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Options in a Colorado Custody Case When You Have Joint Decision Making and Can’t Agree

In Colorado custody law, what used to be called “custody” is now technically called “parental responsibility.” The right to make major decisions for the children used to be called “legal custody.” Legal custody is now generally referred to in Colorado family law circles as “parental responsibility” as relates to the making of major decisons for the children. As with legal custody, there are two options, “sole” or “joint” parental responsibility. Absent domestic violence, mental illness, substance abuse, or distance issues that make joint parental responsibility as to the making of major decisions impractical or improper, it is 90+ percent likely that parties will be awarded joint decision making authority by the court in a divorce or custody case.

Though most people are awarded joint custody, it is not uncommon for our attorneys to see people with great misconceptions as to what the term or legal concept actually means. Joint decision making entails the notion that the two parents have the ability to make major decisions jointly, and in the best interest of the children. Major decisions are things such as school choice, selection of medical providers, whether a child should have braces, and any of the other larger parental decisions that may need to be made. It does not include day to day things like whether the kids should have a hair cut, how a child should be disciplined, what they should eat, or lesser things like that. Those lesser decisions are left to which ever parent is exercising his or her visitation at the time.

Though our legislature envisioned two rational parents jointly agreeing on major issues, such is not always the case. Over the years, we have seen arguments between parties over school choice, whether braces are needed, counseling for the kids, and an array of other issues. With joint decision making, the parties have equal veto power. As such, the question becomes what are people to do when decisions need to be made, but they cannot agree? If one party goes ahead with his or her desired course of action unilaterally, he or she becomes open to being hauled into court for contempt of court proceedings (which can potentially include 180 days in jail). Thus, I strongly advise against taking the unilateral approach.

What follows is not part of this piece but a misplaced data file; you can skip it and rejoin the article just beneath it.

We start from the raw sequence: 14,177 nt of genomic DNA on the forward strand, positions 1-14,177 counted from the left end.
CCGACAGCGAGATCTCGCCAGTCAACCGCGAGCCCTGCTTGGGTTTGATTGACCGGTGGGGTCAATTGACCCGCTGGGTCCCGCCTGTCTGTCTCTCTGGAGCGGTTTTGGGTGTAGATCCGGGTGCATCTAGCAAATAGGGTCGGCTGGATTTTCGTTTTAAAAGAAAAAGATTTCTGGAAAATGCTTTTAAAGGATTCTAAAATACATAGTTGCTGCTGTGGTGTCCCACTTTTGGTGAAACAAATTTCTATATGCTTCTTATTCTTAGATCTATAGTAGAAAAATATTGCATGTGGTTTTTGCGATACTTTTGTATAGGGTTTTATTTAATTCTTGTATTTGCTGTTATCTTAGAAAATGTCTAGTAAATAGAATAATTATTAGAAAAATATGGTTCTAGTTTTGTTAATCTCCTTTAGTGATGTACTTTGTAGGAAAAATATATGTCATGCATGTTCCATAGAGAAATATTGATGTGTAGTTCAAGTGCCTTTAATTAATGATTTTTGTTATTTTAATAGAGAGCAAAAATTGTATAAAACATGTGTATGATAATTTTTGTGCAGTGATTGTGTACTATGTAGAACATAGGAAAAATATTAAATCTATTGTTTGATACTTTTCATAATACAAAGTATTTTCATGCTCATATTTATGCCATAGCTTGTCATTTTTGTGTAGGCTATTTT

One might think that if there is a disagreement as to a major decision, the court will ultimately need to decide. There are two problems with this line of thinking. Firstly, major decisions regarding children sometimes need to be made in an expeditious fashion. In some courts, it can take months, or more, from when a motion is filed to when a hearing on the motion actually takes place (largely due to too many cases and too few judges to hear them). The second problem is that C.R.S. 14-10-123, 124, and/or 131 speak of parents having decision making authority, not the courts. Therefore, technically, a court cannot make the decision as to the issue on which the parties disagree. In theory, the court could modify decision making in whole, or in part, to end the stalemate. However, to modify decision making pursuant to C.R.S. 14-10-131, there must generally be a finding of physical or emotional danger to the child. This is a high standard and a threshhold not likely to be met in most situations. If one party doesn’t cave, then both have a problem.

As a side note, we are seeing more and more cases in which people have agreed to 50/50 parenting time when the kids are very young. What happens when the children reach school age and the parties cannot agree on school choice? This is a problem we see more frequently as divorce and custody attorneys in Denver. It is also an unintended consequence of the great push for 50/50 that has gained steam over the last 5 or 6 years. Though statute does not provide a concrete remedy for all situations, it does provide some specific mechanisms for trying to get these types of joint decision making battles resolved. The options include mediation, the appointment of a parenting coordinator, or the appointment of a decision maker.